What the Millennial Workforce Means For Employers

For years, millennials have been characterized as irresponsible, uncommitted workers who are more focused on their phones than doing real work. But while previous generations may want to make fun of millennials, the Pew Research Center notes that they became the largest share of the workforce in 2015 and will only grow larger for the near future.

The size of the millennial generation means that every business wants to figure out how to engage them, and it is true that millennials have some differences from other generations. But if there is anything millennials hate, it is being viewed as a giant group of young people who all have the same interests and hobbies.

Millennials are individuals too. Businesses should think about how to use their talents most effectively, but also understand that a one size fits all approach for young people is inferior to treating them as individuals with their own concerns. The methods which employers should use to attract millennials are just basic concepts which should be used for everyone regardless of age.

What do Millennials actually want?

One thing which older generations do not seem to understand about millennials is that many of their stereotypes are the results of circumstances as opposed to some innate quality of millennials.

A big example of this is the idea that millennials job hop a lot. This is somewhat true, as Gallup points out that “60% of millennials say they are open to a different job opportunity — 15 percentage points higher than the percentage of non-millennial workers who say the same.” Many businesses look at this data, assume that this means that their millennial workers will be disloyal, and thus attempt to extract as much value out of them as they can over a short time.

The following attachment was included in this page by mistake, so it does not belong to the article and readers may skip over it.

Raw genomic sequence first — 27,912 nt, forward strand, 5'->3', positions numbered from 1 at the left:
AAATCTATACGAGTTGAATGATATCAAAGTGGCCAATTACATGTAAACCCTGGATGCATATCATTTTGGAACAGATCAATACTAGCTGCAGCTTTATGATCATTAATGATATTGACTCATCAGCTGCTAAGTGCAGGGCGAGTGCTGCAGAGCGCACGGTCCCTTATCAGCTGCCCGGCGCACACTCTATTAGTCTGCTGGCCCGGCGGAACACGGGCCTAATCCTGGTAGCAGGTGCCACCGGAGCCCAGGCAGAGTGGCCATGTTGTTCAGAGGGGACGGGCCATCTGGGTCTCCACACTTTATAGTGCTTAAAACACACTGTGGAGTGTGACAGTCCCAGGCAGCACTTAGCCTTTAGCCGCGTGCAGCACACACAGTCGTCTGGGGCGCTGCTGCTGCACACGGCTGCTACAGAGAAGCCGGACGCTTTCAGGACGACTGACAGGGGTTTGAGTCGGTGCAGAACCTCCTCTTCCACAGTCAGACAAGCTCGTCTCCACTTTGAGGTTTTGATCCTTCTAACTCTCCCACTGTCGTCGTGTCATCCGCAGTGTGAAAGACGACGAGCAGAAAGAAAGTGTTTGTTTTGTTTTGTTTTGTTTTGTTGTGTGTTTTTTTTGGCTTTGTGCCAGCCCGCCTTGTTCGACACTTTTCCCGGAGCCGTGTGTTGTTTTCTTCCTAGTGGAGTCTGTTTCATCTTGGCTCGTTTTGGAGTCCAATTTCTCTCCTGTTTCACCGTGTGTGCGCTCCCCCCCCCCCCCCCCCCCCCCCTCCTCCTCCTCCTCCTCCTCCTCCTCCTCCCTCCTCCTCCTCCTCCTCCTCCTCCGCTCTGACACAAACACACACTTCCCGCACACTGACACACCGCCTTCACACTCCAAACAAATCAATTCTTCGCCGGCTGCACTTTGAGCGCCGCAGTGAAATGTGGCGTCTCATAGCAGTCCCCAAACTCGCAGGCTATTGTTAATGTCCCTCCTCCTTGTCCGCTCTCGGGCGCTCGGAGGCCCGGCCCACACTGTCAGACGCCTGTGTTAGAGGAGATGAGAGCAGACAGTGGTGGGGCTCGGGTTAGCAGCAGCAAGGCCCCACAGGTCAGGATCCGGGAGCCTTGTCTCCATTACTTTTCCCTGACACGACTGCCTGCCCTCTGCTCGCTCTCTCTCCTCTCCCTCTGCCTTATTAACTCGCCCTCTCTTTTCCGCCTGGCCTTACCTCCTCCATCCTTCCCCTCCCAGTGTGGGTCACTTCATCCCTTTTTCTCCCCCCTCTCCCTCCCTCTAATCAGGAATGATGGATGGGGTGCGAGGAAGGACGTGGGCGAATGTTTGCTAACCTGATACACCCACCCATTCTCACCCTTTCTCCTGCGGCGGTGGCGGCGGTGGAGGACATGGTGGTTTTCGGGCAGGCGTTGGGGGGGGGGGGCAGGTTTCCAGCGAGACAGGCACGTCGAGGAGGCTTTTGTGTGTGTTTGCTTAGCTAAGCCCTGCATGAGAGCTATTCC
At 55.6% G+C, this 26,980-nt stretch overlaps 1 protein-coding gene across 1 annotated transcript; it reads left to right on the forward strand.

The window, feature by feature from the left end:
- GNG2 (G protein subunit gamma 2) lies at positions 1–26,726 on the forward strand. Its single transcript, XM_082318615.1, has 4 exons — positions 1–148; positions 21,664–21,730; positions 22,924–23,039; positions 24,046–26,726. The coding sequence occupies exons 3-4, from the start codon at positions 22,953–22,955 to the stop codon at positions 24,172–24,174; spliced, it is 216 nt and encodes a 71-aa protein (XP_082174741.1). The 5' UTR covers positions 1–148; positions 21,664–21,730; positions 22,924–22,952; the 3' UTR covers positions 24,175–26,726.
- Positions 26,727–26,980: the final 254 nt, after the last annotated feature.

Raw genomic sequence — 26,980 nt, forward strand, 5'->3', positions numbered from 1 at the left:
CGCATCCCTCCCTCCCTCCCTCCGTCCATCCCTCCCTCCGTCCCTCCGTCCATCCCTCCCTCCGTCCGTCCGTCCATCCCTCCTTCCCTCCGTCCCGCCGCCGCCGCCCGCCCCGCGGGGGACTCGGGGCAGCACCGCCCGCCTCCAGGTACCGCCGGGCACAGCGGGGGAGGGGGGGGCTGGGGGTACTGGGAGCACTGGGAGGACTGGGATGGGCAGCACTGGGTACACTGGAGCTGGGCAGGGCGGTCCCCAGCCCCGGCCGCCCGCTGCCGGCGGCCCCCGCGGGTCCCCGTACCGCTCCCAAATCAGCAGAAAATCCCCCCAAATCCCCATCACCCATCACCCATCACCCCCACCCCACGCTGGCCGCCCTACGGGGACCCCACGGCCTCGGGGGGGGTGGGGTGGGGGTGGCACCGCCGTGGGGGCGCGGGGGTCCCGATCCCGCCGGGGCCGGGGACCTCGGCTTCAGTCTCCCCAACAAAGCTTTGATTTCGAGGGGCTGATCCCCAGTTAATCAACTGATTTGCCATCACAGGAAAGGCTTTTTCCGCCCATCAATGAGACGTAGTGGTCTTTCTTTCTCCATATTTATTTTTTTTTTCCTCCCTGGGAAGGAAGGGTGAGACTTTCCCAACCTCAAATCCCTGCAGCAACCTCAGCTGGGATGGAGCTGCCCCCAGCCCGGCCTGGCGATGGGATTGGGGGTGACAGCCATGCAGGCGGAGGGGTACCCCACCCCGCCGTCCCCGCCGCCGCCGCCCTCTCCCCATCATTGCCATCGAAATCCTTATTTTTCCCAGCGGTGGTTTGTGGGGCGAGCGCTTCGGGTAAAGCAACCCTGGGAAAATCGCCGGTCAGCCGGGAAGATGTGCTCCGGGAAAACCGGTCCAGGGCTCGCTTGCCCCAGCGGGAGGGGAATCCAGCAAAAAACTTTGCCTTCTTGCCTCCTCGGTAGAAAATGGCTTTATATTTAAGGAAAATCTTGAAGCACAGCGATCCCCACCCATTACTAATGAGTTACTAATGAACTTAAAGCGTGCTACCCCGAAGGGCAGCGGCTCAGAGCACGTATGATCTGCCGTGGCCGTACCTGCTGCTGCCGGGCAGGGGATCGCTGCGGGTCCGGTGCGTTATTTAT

But millennials do not job hop because we want to. As someone who has done it myself, looking for jobs while you have a job sucks. Millennials job hunt because in this globalized economy, getting a reliable job where you know you will be secure for the next decade or two is harder than ever. This is just as true for older generations as it is for millennials. Look at the older people who turned to Trump precisely because he promised to bring back those sorts of secure factory jobs.

If millennials are leaving your job, a business owner should not just assume that the millennial is disloyal. Instead, they should assume that there was some sort of conflict between the employee and employer, and seek to address it. Millennials say they want a strong company culture. If many of them are leaving your business, something may be wrong with your company culture. That is a problem regardless of the age of your workforce.

Not so Different

Job hopping is merely one example of how things millennials want are things which employees want in general. Another stereotype is how millennials are know it all hotshots who feel aggrieved when their oh-so-special opinions are ignored.

But one millennial’s know it all arrogance can from a different perspective be an innovative new idea. Everyone wants to feel like they make a difference in their lives. If millennials want it to come from their work, a company can take advantage of it by encouraging creative thinking. By empowering millennials and granting them fulfillment, the result will be a harder-working employee compared to someone who is just in it for the money and doing only what he is told to do.

A good company should thus try to empower millennials and let them have a role in the decision making process, as examples such as Acuity or Workday demonstrate. But a good company should try to empower everyone, whether we talking about a millennial, Generation X-er, or Baby Boomer. Only asking millennials for their opinions is just as bad as only asking Baby Boomers for theirs.

Young people throughout history have come up with innovative new ideas, only to encounter friction from older generation who prefer the way things are. This is not unique to millennials. A good business will be able to accommodate everyone’s viewpoint and draw the best decisions, understanding that no one group possesses the sole fountain of wisdom.

Looking out for Employees

Older generations may think that millennials are a special snowflake generation, but most of us understand that we are just as ordinary as everyone else. It is precisely because of that understanding that millennials want stability, a corporate culture which promotes good values and looks out for their employees, and a strong work-life balance. But these are things which every employee wants. A millennial workplace should not be a substantially different environment from everywhere else, and millennials do not want to be treated differently. A business will get the most out of their young workers not by trying to appeal to “millennials”, but by listening to the actual individuals in their office and empowering them.

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